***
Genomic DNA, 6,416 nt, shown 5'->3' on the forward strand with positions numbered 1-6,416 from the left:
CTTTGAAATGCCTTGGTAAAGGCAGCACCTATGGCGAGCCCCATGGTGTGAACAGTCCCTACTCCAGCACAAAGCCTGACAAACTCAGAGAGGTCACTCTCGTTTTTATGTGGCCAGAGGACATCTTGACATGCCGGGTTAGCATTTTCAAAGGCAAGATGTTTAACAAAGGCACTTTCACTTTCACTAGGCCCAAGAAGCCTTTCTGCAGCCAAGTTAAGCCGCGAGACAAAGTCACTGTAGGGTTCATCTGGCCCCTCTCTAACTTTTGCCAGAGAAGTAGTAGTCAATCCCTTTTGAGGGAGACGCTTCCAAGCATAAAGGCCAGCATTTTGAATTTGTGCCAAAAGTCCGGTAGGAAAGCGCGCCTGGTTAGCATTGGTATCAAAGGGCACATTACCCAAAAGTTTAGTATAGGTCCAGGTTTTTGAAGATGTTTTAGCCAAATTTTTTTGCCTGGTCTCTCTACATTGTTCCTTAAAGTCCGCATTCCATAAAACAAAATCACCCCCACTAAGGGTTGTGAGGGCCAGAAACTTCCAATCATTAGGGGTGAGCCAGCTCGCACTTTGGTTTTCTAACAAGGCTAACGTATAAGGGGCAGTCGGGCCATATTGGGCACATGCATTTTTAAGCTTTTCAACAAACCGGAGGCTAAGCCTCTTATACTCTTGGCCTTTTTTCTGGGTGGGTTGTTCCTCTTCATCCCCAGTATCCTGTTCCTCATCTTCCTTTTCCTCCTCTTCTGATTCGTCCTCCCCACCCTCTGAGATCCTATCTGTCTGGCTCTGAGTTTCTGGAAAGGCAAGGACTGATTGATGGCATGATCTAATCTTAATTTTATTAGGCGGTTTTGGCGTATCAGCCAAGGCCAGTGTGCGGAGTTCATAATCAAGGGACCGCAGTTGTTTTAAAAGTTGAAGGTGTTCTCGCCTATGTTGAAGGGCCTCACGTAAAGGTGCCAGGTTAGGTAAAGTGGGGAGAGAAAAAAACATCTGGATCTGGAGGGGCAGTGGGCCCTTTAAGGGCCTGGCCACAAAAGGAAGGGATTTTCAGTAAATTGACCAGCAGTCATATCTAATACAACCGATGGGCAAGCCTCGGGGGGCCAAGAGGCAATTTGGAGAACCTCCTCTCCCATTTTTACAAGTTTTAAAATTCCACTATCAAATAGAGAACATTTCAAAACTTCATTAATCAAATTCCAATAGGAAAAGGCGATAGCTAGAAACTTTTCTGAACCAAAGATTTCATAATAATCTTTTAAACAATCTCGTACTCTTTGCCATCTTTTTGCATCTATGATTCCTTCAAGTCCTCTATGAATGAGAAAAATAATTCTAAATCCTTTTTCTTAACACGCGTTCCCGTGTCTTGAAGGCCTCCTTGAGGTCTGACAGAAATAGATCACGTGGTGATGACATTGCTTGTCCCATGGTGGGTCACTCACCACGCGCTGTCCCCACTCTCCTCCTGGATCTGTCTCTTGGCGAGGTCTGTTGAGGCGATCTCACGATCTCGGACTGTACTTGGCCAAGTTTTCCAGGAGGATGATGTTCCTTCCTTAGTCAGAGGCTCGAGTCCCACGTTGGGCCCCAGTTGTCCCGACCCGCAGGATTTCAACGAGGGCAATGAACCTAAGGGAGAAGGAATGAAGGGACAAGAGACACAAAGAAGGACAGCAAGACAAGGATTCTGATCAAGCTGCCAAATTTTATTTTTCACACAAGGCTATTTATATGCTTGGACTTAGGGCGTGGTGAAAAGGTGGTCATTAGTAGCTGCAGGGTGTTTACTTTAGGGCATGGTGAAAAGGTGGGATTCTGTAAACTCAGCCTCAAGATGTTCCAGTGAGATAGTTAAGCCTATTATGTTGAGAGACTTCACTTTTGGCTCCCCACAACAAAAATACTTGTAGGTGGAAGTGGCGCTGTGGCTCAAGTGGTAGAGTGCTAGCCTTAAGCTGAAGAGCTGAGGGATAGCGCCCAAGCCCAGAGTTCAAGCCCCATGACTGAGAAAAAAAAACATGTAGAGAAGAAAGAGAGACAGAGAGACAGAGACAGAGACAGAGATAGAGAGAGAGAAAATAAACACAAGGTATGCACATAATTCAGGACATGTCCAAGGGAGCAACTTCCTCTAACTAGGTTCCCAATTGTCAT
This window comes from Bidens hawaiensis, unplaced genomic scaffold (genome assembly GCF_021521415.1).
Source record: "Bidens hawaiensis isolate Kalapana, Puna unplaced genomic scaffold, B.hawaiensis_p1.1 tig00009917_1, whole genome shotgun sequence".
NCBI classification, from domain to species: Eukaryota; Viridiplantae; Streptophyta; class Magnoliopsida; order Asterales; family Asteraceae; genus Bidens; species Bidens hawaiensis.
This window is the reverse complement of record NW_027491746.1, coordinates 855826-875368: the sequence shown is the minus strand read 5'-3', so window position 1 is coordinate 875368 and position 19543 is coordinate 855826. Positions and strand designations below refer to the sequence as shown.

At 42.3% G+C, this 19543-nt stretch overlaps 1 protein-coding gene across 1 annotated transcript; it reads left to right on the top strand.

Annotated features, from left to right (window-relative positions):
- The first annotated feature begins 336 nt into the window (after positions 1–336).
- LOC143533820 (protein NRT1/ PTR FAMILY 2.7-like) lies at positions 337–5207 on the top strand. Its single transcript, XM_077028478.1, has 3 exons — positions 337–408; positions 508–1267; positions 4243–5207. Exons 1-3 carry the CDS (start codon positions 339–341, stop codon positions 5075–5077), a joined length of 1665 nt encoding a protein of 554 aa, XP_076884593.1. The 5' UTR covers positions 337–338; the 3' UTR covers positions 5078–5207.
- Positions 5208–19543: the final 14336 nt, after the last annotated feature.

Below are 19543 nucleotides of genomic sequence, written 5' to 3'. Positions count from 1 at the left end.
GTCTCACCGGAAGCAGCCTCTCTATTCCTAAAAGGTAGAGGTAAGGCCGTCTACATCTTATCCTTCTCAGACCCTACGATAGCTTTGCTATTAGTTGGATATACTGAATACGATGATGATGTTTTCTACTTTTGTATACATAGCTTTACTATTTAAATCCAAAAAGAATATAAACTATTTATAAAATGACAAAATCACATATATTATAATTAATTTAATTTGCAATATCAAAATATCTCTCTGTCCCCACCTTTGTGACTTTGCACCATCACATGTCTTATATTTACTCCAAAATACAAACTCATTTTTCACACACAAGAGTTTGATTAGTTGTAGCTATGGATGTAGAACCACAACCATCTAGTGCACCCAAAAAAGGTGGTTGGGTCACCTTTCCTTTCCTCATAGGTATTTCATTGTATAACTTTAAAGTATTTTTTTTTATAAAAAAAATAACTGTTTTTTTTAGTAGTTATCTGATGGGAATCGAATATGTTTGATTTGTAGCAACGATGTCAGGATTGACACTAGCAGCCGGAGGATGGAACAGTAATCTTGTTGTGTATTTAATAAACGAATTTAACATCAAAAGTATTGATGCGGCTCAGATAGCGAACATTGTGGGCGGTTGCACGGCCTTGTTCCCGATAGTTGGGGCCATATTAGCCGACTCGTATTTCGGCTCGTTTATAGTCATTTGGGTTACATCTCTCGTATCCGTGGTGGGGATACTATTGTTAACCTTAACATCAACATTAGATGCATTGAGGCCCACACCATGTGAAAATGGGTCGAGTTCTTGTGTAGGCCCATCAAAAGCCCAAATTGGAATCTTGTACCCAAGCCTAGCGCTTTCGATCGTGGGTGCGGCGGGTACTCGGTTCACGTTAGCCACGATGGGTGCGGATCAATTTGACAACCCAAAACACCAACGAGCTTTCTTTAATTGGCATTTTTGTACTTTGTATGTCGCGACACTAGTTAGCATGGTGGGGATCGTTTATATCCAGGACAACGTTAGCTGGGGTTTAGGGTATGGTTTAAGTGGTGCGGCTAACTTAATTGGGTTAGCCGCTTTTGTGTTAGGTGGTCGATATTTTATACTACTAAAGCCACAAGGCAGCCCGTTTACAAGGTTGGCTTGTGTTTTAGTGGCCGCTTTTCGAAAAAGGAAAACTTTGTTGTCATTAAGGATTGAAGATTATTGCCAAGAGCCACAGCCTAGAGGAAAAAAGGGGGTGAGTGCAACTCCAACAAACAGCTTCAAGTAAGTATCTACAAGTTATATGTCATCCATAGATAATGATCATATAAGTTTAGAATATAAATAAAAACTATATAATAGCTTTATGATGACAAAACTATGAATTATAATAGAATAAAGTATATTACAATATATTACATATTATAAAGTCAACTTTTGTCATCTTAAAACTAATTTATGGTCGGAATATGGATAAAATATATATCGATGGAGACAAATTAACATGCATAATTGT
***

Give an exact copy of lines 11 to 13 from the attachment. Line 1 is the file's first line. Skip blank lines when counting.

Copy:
- Positions 5208–19543: the final 14336 nt, after the last annotated feature.

Below are 19543 nucleotides of genomic sequence, written 5' to 3'. Positions count from 1 at the left end.
GTCTCACCGGAAGCAGCCTCTCTATTCCTAAAAGGTAGAGGTAAGGCCGTCTACATCTTATCCTTCTCAGACCCTACGATAGCTTTGCTATTAGTTGGATATACTGAATACGATGATGATGTTTTCTACTTTTGTATACATAGCTTTACTATTTAAATCCAAAAAGAATATAAACTATTTATAAAATGACAAAATCACATATATTATAATTAATTTAATTTGCAATATCAAAATATCTCTCTGTCCCCACCTTTGTGACTTTGCACCATCACATGTCTTATATTTACTCCAAAATACAAACTCATTTTTCACACACAAGAGTTTGATTAGTTGTAGCTATGGATGTAGAACCACAACCATCTAGTGCACCCAAAAAAGGTGGTTGGGTCACCTTTCCTTTCCTCATAGGTATTTCATTGTATAACTTTAAAGTATTTTTTTTTATAAAAAAAATAACTGTTTTTTTTAGTAGTTATCTGATGGGAATCGAATATGTTTGATTTGTAGCAACGATGTCAGGATTGACACTAGCAGCCGGAGGATGGAACAGTAATCTTGTTGTGTATTTAATAAACGAATTTAACATCAAAAGTATTGATGCGGCTCAGATAGCGAACATTGTGGGCGGTTGCACGGCCTTGTTCCCGATAGTTGGGGCCATATTAGCCGACTCGTATTTCGGCTCGTTTATAGTCATTTGGGTTACATCTCTCGTATCCGTGGTGGGGATACTATTGTTAACCTTAACATCAACATTAGATGCATTGAGGCCCACACCATGTGAAAATGGGTCGAGTTCTTGTGTAGGCCCATCAAAAGCCCAAATTGGAATCTTGTACCCAAGCCTAGCGCTTTCGATCGTGGGTGCGGCGGGTACTCGGTTCACGTTAGCCACGATGGGTGCGGATCAATTTGACAACCCAAAACACCAACGAGCTTTCTTTAATTGGCATTTTTGTACTTTGTATGTCGCGACACTAGTTAGCATGGTGGGGATCGTTTATATCCAGGACAACGTTAGCTGGGGTTTAGGGTATGGTTTAAGTGGTGCGGCTAACTTAATTGGGTTAGCCGCTTTTGTGTTAGGTGGTCGATATTTTATACTACTAAAGCCACAAGGCAGCCCGTTTACAAGGTTGGCTTGTGTTTTAGTGGCCGCTTTTCGAAAAAGGAAAACTTTGTTGTCATTAAGGATTGAAGATTATTGCCAAGAGCCACAGCCTAGAGGAAAAAAGGGGGTGAGTGCAACTCCAACAAACAGCTTCAAGTAAGTATCTACAAGTTATATGTCATCCATAGATAATGATCATATAAGTTTAGAATATAAATAAAAACTATATAATAGCTTTATGATGACAAAACTATGAATTATAATAGAATAAAGTATATTACAATATATTACATATTATAAAGTCAACTTTTGTCATCTTAAAACTAATTTATGGTCGGAATATGGATAAAATATATATCGATGGAGACAAATTAACATGCATAATTGT